THE INVERSE EFFECT OF TOTAL QUALITY MANAGEMENT PRACTICES ON SERVICE QUALITY: EVIDENCE FROM A PRIVATE EDUCATIONAL INSTITUTION IN THE PHILIPPINES

Mark Doblas, Cecilia Lagaras, Lilia Duraliza

Abstract


The role of Total Quality Management (TQM) practices in improving organizations’ output or key results area has been widely documented. However, the focus of evaluation such in the service industry specifically in tertiary education is still much to be desired. In addition, there seem to be a growing number of followings on the downside of TQM practices resulting in poorer service quality provision. This study will shed light on the matter by providing evidence from a private educational institution in the Philippines. The study utilized a descriptive research design and an adopted research questionnaire. The study was participated by 15 faculty members and 75 students under the former. The results of the study showed that the level of implementation of TQM practice does significantly influence service quality (F=4.965, p=0.0441) at 0.05. However, the influence was found to be inverted as a higher level of practice leads to lower service quality as evidenced by the negative coefficient value of -0.181. These findings support those studies that suggest that the increasing practice of TQM, especially for educators, significantly increases work intensity and stress at the expense of employee motivation resulting to conflicting interest and thus sacrificing service quality for the sake of compliance of expected quality evidences.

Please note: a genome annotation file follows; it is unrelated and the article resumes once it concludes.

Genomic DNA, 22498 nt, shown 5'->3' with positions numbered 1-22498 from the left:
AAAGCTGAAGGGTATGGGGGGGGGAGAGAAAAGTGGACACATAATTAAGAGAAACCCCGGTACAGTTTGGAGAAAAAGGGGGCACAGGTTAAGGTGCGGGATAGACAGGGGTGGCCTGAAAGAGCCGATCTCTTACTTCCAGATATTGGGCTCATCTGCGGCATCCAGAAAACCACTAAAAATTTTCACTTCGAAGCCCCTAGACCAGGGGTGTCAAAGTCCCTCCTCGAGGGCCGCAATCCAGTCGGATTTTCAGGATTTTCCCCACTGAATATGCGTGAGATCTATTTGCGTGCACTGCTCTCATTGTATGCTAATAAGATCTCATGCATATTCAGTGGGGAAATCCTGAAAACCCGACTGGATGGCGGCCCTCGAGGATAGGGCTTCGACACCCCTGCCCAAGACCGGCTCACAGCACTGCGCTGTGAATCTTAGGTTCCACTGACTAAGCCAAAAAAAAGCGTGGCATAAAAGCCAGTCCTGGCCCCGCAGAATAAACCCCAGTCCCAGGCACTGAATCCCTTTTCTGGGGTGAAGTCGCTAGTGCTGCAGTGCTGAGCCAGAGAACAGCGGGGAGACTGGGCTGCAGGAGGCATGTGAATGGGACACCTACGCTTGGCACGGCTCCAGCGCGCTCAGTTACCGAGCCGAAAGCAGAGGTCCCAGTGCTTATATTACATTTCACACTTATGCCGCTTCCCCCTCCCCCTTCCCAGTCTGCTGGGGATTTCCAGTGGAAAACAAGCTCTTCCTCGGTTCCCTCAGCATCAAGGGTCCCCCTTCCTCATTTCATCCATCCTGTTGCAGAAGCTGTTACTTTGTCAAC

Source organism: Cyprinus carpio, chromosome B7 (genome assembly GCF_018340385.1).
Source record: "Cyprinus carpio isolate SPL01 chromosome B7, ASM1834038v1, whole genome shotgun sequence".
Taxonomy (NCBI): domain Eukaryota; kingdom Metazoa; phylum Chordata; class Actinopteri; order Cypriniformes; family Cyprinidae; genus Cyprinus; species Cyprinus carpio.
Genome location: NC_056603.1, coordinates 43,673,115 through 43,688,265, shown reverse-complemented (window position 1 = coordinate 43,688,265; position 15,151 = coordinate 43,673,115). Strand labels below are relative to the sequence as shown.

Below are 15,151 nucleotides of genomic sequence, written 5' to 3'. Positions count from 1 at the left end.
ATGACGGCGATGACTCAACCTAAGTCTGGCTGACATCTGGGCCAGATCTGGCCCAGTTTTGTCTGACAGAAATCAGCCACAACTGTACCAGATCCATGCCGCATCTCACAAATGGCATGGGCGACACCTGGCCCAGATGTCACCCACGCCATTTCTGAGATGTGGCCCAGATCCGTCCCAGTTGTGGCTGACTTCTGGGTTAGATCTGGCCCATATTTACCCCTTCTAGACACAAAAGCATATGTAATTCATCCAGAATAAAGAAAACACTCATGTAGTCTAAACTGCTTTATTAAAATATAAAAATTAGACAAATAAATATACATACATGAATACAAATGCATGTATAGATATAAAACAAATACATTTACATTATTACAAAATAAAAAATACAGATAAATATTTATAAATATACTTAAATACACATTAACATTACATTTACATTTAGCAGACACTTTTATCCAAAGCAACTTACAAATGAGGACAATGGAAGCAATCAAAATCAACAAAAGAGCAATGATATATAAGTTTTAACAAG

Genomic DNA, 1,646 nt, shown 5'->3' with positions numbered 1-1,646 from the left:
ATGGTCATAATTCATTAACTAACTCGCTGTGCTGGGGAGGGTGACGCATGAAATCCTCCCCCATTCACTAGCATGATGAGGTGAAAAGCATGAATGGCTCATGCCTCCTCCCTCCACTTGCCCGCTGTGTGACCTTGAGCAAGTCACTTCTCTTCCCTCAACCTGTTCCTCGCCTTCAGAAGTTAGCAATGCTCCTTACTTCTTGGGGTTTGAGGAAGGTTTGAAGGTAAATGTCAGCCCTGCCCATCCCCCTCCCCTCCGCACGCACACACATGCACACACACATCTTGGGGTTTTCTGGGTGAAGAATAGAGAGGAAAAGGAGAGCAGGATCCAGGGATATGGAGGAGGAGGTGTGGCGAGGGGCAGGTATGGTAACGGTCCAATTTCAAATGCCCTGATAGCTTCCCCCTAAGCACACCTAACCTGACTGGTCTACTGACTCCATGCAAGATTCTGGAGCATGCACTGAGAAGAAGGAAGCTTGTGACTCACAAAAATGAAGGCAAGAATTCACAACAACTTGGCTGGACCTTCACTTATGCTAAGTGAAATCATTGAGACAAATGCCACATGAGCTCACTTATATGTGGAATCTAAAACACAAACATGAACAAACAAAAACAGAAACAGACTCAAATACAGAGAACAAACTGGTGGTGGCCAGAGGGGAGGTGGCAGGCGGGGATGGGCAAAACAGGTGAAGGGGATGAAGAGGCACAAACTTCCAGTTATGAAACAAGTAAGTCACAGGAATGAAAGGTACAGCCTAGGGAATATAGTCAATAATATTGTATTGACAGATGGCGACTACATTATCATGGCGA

JEL: I22, I25, I21

 

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service quality, total quality management, continuous management, process management

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References


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